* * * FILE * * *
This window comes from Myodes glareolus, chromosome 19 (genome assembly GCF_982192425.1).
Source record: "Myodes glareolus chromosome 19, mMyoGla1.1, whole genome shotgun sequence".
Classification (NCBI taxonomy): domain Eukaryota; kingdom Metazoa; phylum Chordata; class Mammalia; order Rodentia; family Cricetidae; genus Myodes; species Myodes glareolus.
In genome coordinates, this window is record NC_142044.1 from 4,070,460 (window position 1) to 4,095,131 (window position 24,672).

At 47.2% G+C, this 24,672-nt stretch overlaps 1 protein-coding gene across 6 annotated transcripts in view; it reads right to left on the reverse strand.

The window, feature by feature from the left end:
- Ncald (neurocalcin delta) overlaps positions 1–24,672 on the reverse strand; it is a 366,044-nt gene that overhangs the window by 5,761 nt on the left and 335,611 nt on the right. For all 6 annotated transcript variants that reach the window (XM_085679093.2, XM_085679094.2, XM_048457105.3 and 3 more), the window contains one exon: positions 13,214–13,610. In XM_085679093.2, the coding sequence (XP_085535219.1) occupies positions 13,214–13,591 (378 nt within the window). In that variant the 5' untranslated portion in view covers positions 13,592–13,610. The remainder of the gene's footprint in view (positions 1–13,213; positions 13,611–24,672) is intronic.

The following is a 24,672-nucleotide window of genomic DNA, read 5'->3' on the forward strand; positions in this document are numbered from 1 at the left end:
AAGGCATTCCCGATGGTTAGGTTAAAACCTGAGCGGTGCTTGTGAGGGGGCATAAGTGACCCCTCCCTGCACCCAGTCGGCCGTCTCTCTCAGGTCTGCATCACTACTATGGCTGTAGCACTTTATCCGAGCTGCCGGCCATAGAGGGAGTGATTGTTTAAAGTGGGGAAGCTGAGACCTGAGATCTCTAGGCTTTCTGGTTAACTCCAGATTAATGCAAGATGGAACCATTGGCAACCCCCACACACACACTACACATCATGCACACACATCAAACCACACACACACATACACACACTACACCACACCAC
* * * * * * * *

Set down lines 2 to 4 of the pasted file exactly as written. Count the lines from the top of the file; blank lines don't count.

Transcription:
Source record: "Myodes glareolus chromosome 19, mMyoGla1.1, whole genome shotgun sequence".
Classification (NCBI taxonomy): domain Eukaryota; kingdom Metazoa; phylum Chordata; class Mammalia; order Rodentia; family Cricetidae; genus Myodes; species Myodes glareolus.
In genome coordinates, this window is record NC_142044.1 from 4,070,460 (window position 1) to 4,095,131 (window position 24,672).